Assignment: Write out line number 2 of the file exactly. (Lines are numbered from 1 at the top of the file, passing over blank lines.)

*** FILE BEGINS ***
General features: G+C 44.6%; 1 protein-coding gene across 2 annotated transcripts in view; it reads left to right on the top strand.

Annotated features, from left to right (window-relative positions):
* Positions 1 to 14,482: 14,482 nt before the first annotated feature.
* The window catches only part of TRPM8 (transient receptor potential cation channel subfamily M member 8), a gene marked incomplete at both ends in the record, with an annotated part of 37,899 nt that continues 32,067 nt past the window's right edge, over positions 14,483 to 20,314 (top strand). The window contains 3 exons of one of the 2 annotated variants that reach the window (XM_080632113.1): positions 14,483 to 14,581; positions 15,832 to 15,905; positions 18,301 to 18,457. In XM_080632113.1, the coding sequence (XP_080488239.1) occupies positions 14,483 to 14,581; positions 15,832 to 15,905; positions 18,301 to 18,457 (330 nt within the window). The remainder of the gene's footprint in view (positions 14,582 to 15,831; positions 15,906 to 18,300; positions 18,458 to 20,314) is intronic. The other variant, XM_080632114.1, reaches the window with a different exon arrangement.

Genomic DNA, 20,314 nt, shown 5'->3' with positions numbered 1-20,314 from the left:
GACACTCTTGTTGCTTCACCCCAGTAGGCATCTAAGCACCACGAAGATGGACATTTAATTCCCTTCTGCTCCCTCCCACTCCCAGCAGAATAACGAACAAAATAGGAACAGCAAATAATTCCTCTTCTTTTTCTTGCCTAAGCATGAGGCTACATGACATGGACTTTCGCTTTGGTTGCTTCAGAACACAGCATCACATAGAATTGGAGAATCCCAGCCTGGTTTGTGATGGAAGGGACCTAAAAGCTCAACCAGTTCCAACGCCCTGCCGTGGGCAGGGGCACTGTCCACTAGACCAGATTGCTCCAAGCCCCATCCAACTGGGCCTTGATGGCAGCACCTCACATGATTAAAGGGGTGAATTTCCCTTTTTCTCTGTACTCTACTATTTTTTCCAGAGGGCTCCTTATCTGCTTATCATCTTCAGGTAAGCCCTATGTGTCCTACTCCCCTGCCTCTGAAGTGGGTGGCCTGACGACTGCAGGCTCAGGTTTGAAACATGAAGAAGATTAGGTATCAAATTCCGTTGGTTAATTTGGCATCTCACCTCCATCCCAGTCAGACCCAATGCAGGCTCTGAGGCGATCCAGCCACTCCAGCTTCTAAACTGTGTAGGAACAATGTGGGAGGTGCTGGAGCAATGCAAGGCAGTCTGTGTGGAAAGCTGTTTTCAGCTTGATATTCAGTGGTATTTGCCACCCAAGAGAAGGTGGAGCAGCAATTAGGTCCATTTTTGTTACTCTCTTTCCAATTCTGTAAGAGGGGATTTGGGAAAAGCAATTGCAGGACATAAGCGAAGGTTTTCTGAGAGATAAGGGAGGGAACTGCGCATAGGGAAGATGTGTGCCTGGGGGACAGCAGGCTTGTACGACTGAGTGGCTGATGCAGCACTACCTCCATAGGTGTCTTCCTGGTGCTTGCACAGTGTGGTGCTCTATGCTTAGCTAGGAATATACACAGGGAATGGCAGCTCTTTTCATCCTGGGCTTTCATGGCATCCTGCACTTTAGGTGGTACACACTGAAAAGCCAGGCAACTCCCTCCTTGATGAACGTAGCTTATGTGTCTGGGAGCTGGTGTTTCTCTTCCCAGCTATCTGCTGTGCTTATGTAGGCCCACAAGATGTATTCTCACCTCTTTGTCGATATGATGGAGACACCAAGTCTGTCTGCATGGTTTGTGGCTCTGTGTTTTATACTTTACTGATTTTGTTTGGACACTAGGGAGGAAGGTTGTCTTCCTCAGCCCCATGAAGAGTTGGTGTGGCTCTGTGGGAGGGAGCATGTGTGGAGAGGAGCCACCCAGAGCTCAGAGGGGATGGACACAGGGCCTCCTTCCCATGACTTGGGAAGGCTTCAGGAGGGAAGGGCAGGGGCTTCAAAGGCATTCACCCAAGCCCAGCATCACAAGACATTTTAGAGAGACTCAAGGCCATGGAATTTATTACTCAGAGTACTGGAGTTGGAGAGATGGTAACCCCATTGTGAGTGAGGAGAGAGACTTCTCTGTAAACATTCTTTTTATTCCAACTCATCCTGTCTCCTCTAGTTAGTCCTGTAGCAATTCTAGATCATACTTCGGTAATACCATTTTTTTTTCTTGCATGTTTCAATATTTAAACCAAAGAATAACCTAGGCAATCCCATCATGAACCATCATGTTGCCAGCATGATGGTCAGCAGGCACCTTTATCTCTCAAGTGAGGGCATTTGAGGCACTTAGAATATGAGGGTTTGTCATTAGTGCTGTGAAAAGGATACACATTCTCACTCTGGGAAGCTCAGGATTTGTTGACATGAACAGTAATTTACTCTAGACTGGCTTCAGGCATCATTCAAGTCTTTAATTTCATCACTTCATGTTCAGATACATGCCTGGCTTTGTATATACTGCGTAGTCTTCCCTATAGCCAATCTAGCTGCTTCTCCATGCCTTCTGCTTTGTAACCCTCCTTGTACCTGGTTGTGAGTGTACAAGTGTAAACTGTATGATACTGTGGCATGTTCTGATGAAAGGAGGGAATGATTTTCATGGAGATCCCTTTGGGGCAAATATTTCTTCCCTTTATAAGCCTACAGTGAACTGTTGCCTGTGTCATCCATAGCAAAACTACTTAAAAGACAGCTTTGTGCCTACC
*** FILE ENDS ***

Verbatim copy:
Annotated features, from left to right (window-relative positions):